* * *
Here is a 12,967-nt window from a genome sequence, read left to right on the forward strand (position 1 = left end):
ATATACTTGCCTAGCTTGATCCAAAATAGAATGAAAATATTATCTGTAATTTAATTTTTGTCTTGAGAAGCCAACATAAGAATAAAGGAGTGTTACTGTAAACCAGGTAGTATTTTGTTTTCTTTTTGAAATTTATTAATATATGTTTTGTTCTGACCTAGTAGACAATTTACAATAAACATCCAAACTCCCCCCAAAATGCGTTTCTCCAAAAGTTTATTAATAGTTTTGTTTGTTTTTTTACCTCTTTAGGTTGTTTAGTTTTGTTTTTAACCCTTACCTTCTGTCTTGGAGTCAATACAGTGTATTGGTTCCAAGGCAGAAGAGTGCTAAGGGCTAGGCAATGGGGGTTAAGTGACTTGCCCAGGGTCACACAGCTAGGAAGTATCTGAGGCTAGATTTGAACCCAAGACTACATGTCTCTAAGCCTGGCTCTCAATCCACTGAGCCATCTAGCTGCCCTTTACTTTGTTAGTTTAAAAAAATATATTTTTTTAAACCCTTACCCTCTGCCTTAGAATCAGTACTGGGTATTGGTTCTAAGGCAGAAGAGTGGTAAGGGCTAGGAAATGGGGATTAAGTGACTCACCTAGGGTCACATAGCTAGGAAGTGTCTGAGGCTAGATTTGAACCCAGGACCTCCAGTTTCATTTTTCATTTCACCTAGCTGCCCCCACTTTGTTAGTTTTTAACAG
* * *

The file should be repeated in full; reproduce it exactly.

Here is a 12,967-nt window from a genome sequence, read left to right on the forward strand (position 1 = left end):
ATATACTTGCCTAGCTTGATCCAAAATAGAATGAAAATATTATCTGTAATTTAATTTTTGTCTTGAGAAGCCAACATAAGAATAAAGGAGTGTTACTGTAAACCAGGTAGTATTTTGTTTTCTTTTTGAAATTTATTAATATATGTTTTGTTCTGACCTAGTAGACAATTTACAATAAACATCCAAACTCCCCCCAAAATGCGTTTCTCCAAAAGTTTATTAATAGTTTTGTTTGTTTTTTTACCTCTTTAGGTTGTTTAGTTTTGTTTTTAACCCTTACCTTCTGTCTTGGAGTCAATACAGTGTATTGGTTCCAAGGCAGAAGAGTGCTAAGGGCTAGGCAATGGGGGTTAAGTGACTTGCCCAGGGTCACACAGCTAGGAAGTATCTGAGGCTAGATTTGAACCCAAGACTACATGTCTCTAAGCCTGGCTCTCAATCCACTGAGCCATCTAGCTGCCCTTTACTTTGTTAGTTTAAAAAAATATATTTTTTTAAACCCTTACCCTCTGCCTTAGAATCAGTACTGGGTATTGGTTCTAAGGCAGAAGAGTGGTAAGGGCTAGGAAATGGGGATTAAGTGACTCACCTAGGGTCACATAGCTAGGAAGTGTCTGAGGCTAGATTTGAACCCAGGACCTCCAGTTTCATTTTTCATTTCACCTAGCTGCCCCCACTTTGTTAGTTTTTAACAG